March 21 2012
By Rob Bolton, PGATOUR.COM Fantasy columnist
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Once upon a time, not long ago, all forms of one-and-done leagues plugged Tiger Woods in at the World Golf Championships-Bridgestone Invitational. It was the only decision all year that didn't require analysis, debate and second-guessing.
Gamers that defied conventional wisdom were quickly reminded of their foolishness. In the 10 editions in which Woods competed from 1999-2009, he won seven. In the other three, a combined seven golfers scored lower, and none more than once.
As Woods gears up for this week's Arnold Palmer Invitational presented by MasterCard, one-and-doners are tempted by his similarly impressive track record at Bay Hill. In 14 appearances as a professional, he's won six times and hasn't missed a cut.
I received the following email overnight Monday from a regular reader that has already enjoyed some success in his one-and-done this year thanks to Brandt Snedeker's playoff victory at the Farmers Insurance Open along with a pair of other top fives.
After reading your Power Rankings , I'm torn with what to do [in my one-and-done]. Is now the time for Tiger? Can he be trusted? I'm leaning towards no on both of those on a gut hunch. Thoughts? Thanks. -- Mike
Talk about a paradigm shift.
That Woods is even on any short lists at Bay Hill speaks to how gamers' strategies have evolved in the last two years. They're thirsty to invest anywhere it could make sense, not where it does make sense.
Indeed, Woods sits atop my Power Rankings. Like you, I was blown away by his bogey-free 62 to run through the tape and push Rory McIlroy at PGA National three weeks ago. And like you, I was concerned when he walked off TPC Blue Monster at Doral during his final round with an inflamed left Achilles' tendon just seven days later. But positioning in the Power Rankings must be held separate of fantasy philosophy and long-range planning.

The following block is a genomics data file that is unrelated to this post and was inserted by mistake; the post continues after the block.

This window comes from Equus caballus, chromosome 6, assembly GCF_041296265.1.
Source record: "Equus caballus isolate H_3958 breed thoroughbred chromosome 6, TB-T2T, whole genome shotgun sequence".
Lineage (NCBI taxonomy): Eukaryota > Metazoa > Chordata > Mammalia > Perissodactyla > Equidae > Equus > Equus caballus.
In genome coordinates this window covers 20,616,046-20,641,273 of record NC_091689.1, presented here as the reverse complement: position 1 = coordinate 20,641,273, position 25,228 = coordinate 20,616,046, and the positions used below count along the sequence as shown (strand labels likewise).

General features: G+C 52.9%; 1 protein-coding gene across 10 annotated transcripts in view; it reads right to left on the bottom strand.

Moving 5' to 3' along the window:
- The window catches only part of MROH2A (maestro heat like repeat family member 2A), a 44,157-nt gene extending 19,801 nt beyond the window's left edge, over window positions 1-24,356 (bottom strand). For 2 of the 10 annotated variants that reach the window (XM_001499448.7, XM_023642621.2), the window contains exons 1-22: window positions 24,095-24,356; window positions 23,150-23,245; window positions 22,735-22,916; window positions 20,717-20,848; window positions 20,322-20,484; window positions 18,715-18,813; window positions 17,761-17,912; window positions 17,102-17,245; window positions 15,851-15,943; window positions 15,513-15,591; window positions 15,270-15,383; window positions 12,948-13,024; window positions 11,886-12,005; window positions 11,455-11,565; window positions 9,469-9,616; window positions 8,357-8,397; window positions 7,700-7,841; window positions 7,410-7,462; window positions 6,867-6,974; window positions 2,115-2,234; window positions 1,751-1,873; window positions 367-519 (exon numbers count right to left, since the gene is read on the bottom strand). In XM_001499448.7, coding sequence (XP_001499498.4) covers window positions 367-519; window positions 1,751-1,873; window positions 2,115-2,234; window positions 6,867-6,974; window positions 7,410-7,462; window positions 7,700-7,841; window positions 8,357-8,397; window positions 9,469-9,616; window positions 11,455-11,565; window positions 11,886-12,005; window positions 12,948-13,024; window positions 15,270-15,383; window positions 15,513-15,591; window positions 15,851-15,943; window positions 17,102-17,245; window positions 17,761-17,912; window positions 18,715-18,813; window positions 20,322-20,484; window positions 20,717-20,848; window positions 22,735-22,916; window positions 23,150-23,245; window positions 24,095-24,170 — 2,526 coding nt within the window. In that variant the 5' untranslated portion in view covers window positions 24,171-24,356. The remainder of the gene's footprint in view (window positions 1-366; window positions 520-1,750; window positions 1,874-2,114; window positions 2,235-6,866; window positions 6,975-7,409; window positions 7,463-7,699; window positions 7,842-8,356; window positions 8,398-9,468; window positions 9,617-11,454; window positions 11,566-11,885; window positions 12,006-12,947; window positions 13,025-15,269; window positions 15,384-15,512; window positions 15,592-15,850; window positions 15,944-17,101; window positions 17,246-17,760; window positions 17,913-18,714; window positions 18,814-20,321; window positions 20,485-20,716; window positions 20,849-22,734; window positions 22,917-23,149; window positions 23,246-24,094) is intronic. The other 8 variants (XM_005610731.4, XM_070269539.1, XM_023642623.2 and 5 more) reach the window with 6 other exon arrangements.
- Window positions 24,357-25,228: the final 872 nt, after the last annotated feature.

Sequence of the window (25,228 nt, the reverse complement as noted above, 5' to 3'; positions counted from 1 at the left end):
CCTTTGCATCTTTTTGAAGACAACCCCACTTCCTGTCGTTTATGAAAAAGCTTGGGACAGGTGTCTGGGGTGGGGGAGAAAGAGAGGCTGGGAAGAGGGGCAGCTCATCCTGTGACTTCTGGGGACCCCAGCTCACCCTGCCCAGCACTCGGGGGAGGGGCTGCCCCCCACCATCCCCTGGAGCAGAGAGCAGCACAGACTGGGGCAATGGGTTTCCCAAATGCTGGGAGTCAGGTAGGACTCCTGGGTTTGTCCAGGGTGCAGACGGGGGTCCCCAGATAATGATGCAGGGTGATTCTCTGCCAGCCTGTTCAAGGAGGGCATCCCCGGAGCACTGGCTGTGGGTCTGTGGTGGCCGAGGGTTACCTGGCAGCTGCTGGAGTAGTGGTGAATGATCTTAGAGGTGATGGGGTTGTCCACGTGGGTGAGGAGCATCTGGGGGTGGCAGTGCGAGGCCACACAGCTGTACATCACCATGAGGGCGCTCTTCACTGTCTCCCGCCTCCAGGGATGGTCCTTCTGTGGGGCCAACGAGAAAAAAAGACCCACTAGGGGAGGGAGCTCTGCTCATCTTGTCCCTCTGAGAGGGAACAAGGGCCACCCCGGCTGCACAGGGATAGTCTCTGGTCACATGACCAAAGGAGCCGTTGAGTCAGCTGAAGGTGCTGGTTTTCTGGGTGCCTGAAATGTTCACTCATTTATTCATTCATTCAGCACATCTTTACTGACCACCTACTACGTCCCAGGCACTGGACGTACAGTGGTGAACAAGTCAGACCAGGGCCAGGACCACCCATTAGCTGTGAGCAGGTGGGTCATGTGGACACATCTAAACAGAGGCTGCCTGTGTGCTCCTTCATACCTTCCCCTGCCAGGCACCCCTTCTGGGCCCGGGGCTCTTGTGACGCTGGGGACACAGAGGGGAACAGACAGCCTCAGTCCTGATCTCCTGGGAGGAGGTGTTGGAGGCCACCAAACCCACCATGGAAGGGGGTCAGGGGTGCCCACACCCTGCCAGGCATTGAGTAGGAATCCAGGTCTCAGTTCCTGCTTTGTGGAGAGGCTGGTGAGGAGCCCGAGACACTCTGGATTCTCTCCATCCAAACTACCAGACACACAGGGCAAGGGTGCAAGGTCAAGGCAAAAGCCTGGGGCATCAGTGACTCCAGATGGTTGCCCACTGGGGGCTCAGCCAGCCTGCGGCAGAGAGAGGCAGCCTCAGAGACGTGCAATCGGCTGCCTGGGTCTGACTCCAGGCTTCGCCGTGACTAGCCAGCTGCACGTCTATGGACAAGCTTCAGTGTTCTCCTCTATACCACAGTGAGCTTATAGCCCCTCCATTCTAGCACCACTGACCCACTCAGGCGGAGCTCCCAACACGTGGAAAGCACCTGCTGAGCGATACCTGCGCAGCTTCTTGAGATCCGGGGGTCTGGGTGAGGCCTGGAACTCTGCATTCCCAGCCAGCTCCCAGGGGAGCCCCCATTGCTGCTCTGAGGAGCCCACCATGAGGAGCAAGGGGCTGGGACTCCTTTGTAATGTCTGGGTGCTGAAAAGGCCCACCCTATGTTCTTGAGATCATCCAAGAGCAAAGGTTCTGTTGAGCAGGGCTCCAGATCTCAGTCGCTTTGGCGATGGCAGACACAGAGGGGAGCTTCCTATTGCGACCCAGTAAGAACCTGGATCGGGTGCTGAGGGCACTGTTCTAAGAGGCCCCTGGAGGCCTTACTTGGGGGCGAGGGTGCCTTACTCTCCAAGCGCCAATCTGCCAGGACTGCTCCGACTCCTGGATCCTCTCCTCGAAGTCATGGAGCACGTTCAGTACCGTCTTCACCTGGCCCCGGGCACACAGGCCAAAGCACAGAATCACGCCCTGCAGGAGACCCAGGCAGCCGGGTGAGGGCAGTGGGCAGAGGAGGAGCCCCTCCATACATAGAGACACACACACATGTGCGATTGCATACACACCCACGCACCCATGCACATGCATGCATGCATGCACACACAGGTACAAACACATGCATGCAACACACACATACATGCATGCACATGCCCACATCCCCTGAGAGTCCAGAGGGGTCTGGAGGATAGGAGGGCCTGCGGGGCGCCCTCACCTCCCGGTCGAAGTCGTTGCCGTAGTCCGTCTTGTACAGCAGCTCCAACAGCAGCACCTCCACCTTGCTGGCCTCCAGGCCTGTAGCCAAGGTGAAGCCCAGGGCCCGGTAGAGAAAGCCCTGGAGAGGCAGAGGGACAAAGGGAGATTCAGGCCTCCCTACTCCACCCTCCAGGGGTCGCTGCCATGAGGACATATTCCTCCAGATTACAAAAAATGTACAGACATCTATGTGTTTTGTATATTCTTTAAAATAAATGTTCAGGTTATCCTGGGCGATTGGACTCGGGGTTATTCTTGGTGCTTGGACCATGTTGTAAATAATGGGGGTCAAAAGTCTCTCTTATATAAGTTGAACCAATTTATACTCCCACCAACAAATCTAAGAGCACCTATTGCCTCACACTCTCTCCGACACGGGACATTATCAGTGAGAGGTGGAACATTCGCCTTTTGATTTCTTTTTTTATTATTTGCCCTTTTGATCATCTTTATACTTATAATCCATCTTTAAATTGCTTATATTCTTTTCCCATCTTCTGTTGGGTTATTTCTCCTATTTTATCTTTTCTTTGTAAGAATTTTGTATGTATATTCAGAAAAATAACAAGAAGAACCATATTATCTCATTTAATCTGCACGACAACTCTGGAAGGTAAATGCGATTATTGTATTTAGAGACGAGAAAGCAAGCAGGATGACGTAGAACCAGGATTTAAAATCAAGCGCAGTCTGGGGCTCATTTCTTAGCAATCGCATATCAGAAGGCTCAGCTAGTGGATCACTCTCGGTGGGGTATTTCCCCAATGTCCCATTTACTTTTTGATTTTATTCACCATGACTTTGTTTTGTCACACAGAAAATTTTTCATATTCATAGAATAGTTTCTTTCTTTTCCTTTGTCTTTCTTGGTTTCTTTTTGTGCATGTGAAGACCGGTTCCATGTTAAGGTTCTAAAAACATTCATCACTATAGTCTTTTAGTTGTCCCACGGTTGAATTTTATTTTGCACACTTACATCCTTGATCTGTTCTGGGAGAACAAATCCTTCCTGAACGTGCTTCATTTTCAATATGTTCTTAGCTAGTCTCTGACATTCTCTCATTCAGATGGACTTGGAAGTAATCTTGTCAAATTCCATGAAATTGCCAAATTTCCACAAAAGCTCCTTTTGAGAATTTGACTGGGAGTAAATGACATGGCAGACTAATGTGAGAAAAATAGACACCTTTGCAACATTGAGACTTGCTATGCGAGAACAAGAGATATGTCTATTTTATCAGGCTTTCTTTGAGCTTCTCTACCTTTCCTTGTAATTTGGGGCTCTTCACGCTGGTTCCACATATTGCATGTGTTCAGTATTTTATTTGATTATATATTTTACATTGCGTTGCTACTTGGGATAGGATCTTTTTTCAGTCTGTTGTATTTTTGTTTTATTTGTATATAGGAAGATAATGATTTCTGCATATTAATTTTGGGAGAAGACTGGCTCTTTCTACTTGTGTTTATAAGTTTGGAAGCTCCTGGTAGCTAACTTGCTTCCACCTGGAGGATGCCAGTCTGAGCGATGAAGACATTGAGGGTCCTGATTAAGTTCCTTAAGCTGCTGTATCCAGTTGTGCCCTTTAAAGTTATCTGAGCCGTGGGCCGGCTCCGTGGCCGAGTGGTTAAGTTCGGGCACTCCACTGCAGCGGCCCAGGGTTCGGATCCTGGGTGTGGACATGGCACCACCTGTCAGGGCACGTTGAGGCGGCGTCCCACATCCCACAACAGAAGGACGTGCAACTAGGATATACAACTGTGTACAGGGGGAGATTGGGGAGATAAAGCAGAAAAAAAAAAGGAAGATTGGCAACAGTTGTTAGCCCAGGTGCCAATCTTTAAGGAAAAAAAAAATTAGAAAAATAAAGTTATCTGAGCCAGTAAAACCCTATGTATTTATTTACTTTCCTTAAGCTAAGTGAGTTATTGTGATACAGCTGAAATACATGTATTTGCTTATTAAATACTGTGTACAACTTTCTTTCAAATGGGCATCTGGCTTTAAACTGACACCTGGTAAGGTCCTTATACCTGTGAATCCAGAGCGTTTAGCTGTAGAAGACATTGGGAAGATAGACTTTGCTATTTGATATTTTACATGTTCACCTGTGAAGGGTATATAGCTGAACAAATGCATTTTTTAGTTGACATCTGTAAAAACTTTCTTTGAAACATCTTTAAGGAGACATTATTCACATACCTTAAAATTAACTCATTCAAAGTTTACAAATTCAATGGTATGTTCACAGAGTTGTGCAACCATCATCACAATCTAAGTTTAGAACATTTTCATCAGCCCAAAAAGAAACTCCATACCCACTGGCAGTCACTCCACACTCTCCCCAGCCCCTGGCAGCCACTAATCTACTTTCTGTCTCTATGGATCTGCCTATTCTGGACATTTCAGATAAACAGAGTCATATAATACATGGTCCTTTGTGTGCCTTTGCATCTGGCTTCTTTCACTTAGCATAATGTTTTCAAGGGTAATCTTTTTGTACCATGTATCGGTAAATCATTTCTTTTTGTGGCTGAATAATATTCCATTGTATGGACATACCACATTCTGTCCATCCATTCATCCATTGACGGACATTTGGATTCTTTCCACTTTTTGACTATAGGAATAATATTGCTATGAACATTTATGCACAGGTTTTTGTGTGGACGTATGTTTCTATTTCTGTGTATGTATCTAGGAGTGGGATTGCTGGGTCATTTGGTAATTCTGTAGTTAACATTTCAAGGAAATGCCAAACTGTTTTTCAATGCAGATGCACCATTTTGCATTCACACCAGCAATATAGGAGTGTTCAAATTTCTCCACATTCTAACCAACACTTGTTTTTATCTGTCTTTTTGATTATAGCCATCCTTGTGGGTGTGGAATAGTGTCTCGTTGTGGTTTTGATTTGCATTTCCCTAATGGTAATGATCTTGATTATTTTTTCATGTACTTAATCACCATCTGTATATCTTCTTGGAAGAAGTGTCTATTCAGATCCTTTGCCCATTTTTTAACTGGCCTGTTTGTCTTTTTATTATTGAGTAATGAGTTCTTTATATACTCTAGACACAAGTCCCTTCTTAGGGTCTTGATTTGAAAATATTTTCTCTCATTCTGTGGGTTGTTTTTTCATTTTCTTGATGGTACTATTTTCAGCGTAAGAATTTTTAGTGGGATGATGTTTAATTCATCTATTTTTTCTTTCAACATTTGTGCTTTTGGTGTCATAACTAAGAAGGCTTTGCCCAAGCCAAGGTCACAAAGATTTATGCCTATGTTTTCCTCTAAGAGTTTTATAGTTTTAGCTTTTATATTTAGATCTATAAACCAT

This is where I turn to the Masters in two weeks.
It's the only tournament in which he hasn't failed to compete as a professional. He's won four times and posted 12 top 10s, including in each of the last seven years. (All but one of the last seven appearances has resulted in a top-four finish.)
Furthermore, Augusta National Golf Club was the site where he chose to emerge from his personal challenges outside the ropes in 2010. He finished in a tie for fourth place under unimaginable scrutiny.
After a substandard start to 2011, he shared the lead at the midpoint of his final round but would settle for another T4. Yet, it was his only top five in nine PGA TOUR starts.
The clinching factor takes us back to the WGC-Bridgestone, where he finished T78 and T37 the last two years, the same two years he went T4-T4 at the Masters.
Gone are the days free of speculation and doubt on when to burn him. However, while I love his chances at Bay Hill this week, Woods' confidence and skill set is of no greater value to one-and-doners than at the season's first major.